The learned counsel appearing for the respondent State, on the other hand submitted that the dying declaration which has been relied upon by the High Court in the facts and circumstances, has been rightly held to be truthful and voluntary one and, therefore, in law, can form the sole basis of conviction. She also contended that though endorsement of the doctor and presence of the doctor is ordinarily looked for but merely on that score the dying declaration recorded by the Magistrate cannot be held to be an untruthful one. Besides, the learned counsel submitted that the doctor did make an entry in the Police yadi, indicating that the deceased was in a fit condition to make any statement and it is he, who took the Magistrate to the deceased and non-endorsement by the doctor on the statement recorded by the Magistrate cannot be held to be fatal nor can any doubt arise on that score. The learned counsel further contended that the power of the High Court against an order of acquittal is the same as against an order of conviction and while setting aside an order of acquittal, it is necessary for the Appellate Court to look at the reasoning given by the trial Judge and be satisfied whether those reasoning are just and proper or not. The reasoning given by the learned Sessions Judge to discard the two dying declarations having been found by the High Court to be wholly unreasonable and, therefore, the High Court was fully entitled to interfere with the conclusion of the learned Sessions Judge and no infirmity can be found out on that score.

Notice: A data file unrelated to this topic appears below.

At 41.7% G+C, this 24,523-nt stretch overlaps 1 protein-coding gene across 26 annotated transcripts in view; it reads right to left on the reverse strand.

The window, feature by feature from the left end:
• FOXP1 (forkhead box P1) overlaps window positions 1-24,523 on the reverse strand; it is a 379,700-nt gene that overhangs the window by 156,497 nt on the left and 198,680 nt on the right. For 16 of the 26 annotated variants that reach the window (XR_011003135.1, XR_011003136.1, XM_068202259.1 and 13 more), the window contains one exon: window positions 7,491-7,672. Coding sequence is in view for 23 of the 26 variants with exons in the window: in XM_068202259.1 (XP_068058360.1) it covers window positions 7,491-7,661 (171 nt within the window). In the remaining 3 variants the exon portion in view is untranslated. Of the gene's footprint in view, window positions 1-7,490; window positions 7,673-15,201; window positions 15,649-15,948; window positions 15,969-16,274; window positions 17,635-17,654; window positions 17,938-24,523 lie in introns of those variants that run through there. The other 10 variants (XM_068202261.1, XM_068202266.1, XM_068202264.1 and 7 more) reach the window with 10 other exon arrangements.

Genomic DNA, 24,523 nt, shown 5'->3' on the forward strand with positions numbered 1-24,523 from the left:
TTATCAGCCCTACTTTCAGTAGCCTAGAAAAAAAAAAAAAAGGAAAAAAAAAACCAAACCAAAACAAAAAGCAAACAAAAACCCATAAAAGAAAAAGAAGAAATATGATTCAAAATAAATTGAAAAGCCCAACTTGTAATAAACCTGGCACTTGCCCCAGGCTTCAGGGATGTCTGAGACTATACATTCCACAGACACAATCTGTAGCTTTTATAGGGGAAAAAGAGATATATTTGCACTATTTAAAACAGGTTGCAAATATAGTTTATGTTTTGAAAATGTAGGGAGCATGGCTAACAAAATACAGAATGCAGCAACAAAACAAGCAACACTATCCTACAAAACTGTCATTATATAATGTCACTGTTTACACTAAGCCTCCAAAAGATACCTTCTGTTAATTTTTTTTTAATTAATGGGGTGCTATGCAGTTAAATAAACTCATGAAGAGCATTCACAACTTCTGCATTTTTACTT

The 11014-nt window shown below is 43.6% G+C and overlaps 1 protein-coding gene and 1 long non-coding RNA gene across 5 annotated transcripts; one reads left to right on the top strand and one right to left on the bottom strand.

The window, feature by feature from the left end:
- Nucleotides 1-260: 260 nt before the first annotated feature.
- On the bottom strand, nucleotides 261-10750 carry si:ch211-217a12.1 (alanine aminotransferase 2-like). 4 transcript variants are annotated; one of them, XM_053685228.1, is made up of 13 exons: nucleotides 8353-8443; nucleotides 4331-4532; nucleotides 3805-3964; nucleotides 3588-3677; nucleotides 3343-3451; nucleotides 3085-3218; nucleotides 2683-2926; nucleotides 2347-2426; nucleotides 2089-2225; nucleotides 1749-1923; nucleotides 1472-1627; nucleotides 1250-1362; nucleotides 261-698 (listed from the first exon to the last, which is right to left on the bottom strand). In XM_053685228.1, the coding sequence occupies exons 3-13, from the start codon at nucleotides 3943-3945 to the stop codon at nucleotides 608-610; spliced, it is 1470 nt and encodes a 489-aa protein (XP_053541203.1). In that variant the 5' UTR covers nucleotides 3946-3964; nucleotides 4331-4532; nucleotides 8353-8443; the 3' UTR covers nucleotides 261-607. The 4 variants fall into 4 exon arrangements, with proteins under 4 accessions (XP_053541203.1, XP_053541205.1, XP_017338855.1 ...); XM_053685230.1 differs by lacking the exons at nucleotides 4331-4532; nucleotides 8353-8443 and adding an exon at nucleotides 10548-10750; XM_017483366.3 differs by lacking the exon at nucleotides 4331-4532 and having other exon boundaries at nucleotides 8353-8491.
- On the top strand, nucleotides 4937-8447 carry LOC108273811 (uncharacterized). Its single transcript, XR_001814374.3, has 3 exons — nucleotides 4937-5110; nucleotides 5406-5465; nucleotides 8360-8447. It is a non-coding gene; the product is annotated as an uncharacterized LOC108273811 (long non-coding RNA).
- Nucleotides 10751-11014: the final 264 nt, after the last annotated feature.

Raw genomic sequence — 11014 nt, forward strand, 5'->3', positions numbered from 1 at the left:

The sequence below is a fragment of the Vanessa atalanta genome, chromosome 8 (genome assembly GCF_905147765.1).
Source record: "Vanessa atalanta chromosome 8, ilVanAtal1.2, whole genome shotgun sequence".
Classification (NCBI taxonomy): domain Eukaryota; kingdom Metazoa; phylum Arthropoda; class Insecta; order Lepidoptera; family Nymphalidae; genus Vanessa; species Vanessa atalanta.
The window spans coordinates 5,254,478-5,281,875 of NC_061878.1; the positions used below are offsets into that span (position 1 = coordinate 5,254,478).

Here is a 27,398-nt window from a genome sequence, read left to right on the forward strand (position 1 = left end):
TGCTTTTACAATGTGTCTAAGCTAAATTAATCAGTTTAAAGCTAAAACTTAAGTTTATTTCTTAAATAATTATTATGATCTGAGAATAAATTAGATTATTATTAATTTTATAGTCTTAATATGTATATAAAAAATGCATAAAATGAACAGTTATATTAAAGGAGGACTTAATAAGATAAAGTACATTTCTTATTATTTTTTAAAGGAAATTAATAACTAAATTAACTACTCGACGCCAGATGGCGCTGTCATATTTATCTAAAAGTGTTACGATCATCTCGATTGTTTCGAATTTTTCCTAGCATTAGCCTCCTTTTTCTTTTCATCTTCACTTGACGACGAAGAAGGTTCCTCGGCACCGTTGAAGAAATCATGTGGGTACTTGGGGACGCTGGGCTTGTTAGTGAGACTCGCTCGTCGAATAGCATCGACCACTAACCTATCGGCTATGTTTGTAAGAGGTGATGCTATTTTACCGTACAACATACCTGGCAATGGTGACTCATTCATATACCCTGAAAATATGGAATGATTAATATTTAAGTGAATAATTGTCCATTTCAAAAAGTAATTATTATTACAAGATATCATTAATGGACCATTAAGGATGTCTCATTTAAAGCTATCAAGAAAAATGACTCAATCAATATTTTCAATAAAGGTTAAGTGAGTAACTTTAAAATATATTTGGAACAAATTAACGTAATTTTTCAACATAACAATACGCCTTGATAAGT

Coming to the affirmation of conviction under Section 498A, while Mr. Keshwani, appearing for the accused appellants submitted that on this scanty evidence, the Courts could not have convicted the accused persons of the said charges, the learned counsel for the respondent submitted that both the Courts have analysed the evidence fully and having found that the charge under Section 498A IPC has been proved beyond reasonable doubt, question of interfering with the said conviction does not arise.
In view of the rival submissions made at the Bar, two questions really arise for our consideration. (1) Whether the two dying declarations can be held to be true and voluntary and can be relied upon or can be excluded from consideration for the infirmities pointed out by Mr. Keshwani, appearing for the appellants. (2) Whether the High Court exceeded its jurisdiction in interfering with the order of acquittal, recorded by the learned Sessions Judge.